First Greensboro Sit-In Occurred 59 Years Ago


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Neetu Chandak Education and Politics Reporter
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Four North Carolina black college students staged the first Greensboro sit-in at a lunch counter in Greensboro, North Carolina, to protest segregation on Feb. 1, 1960 — 59 years ago.

North Carolina Agricultural and Technical State University (NCAT) students Ezell Blair Jr. (later Jibreel Khazan), Franklin McCain, Joseph McNeil and David Richmond conducted the protest at an eating area within Woolworth’s general merchandise store, according to Britannica. Black people could be in the dining area but could not receive service at a standing snack bar as that was reserved for white people.

The four men wanted to bring attention to racial segregation in the private sector through peaceful methods of protest. One of the influences for the group was Indian activist Mohandas Gandhi. The group also received help from white businessman Ralph Johns to implement the protest, according to Britannica. (RELATED: UGA Became The Birthplace Of Public Higher Education 234 Years Ago)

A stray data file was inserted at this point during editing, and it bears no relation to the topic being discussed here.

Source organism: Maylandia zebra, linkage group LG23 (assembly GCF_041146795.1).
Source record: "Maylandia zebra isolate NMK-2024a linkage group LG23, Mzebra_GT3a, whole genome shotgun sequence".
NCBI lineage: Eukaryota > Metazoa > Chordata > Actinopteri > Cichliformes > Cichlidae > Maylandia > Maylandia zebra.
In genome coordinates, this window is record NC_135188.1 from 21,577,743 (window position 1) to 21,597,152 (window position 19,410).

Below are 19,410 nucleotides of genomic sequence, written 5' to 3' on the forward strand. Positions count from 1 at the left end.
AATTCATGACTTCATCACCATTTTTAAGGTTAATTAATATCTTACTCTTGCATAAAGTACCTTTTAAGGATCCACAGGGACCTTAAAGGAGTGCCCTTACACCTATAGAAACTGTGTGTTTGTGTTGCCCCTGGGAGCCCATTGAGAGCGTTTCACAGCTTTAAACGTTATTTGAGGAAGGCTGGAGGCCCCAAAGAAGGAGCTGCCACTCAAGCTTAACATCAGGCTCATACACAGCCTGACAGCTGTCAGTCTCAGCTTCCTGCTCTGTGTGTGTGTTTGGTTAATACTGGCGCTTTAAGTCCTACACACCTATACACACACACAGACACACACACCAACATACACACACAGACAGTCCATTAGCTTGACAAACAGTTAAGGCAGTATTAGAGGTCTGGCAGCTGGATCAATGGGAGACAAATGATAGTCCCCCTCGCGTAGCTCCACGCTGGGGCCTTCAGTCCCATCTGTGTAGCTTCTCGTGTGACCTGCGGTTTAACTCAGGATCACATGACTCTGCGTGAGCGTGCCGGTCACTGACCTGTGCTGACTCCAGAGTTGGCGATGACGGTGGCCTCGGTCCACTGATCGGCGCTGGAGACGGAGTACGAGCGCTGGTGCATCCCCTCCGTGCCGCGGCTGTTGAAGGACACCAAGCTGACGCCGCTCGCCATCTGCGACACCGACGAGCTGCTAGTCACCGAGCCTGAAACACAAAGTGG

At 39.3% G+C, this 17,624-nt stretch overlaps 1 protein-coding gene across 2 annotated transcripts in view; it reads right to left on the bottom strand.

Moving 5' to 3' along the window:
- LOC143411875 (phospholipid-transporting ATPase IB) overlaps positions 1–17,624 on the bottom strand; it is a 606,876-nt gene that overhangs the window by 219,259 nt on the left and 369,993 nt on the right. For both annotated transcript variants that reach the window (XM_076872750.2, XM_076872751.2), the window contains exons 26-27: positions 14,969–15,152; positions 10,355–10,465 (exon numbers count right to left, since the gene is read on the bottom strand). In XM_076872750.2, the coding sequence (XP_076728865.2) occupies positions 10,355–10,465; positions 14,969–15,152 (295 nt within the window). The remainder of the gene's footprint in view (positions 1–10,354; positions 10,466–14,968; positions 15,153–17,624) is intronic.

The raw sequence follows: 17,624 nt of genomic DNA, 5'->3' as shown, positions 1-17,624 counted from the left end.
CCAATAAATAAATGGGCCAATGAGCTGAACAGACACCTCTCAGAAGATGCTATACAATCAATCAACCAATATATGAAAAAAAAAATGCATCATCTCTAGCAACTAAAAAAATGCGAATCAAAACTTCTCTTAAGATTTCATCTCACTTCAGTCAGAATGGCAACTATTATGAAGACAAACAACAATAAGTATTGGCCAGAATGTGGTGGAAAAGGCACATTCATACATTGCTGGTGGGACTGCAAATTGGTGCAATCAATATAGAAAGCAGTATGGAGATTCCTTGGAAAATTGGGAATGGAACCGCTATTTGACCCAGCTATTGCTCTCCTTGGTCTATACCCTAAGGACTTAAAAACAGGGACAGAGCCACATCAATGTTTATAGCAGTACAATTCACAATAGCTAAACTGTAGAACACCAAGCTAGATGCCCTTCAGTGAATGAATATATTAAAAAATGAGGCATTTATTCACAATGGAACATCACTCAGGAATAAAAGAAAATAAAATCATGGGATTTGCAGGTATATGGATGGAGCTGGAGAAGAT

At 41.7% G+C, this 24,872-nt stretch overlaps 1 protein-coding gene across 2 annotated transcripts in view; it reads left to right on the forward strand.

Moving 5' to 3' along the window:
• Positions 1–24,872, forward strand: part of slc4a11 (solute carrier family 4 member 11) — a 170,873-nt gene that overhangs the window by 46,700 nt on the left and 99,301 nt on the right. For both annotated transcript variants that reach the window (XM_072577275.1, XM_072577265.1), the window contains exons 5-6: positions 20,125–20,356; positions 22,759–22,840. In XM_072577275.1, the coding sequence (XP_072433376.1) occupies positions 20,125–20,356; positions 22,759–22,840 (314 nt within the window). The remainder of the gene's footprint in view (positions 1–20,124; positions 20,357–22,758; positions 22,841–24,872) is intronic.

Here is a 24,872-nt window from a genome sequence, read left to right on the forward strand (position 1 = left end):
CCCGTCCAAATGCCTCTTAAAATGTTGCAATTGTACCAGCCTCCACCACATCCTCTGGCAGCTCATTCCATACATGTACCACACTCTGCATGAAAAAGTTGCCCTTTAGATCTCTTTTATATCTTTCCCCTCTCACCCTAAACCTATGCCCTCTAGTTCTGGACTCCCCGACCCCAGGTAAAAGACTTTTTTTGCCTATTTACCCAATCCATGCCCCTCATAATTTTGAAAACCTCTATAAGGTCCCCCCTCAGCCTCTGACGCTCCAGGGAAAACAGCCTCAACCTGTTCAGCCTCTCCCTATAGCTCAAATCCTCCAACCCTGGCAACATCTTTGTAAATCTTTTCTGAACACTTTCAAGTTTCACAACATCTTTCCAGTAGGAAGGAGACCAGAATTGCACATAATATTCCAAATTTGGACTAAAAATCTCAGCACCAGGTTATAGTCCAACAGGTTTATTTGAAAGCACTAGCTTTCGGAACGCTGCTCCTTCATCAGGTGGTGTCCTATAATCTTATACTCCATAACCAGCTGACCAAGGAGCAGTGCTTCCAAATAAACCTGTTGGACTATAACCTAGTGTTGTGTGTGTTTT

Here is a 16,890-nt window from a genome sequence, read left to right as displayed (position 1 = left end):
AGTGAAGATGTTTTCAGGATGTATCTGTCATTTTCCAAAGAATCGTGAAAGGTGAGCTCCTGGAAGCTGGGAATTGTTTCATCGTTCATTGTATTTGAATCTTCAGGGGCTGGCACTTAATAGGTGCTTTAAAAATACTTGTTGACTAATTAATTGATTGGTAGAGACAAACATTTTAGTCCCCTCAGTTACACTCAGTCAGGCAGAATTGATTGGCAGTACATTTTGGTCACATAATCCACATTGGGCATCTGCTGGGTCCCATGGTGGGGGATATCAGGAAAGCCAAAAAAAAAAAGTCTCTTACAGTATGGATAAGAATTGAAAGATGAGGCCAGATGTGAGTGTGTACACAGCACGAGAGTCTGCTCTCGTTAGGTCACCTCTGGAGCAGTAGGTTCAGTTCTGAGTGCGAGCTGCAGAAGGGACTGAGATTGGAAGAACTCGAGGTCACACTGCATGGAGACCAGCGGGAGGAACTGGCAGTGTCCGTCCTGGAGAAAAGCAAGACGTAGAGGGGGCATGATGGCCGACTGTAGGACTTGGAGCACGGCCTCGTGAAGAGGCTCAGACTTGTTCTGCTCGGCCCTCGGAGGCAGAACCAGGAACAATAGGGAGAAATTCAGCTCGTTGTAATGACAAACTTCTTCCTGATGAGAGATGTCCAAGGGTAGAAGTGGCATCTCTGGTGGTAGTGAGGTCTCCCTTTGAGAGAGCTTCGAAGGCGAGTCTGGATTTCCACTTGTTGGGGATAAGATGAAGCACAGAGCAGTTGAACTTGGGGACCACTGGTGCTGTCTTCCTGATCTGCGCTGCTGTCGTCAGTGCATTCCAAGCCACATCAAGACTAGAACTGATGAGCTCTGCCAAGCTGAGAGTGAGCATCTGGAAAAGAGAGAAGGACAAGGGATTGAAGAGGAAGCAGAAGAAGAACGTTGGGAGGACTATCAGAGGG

The “Greensboro Four” were denied service and though the police were called, they could not be arrested because the men were paying customers. Johns had already contacted local media, making the response quick. The Greensboro sit-ins at the Woolworth store continued, with each day seeing more protesters to the point where the store was filled and people were out on the street.

Around 300 students were reported in the Woolworth store on Feb. 5, 1960, according to History.

Protests continued on Feb. 6 until a bomb threat closed the store down, The Sit In Movement reported. NCAT students voted to suspend sit-ins for two weeks to give Woolworth time to adopt integration policies.

Diners in the South began integrating during the summer with the Woolworth snack bar serving black people beginning in July 1960, according to Britannica.

The Greensboro sit-ins proved to be important for the early part of the civil rights movement. It inspired other sit-ins across the country. More than 70,000 people had participated in sit-ins by 1961, with more than 3,000 people getting arrested, The Sit In Movement reported.

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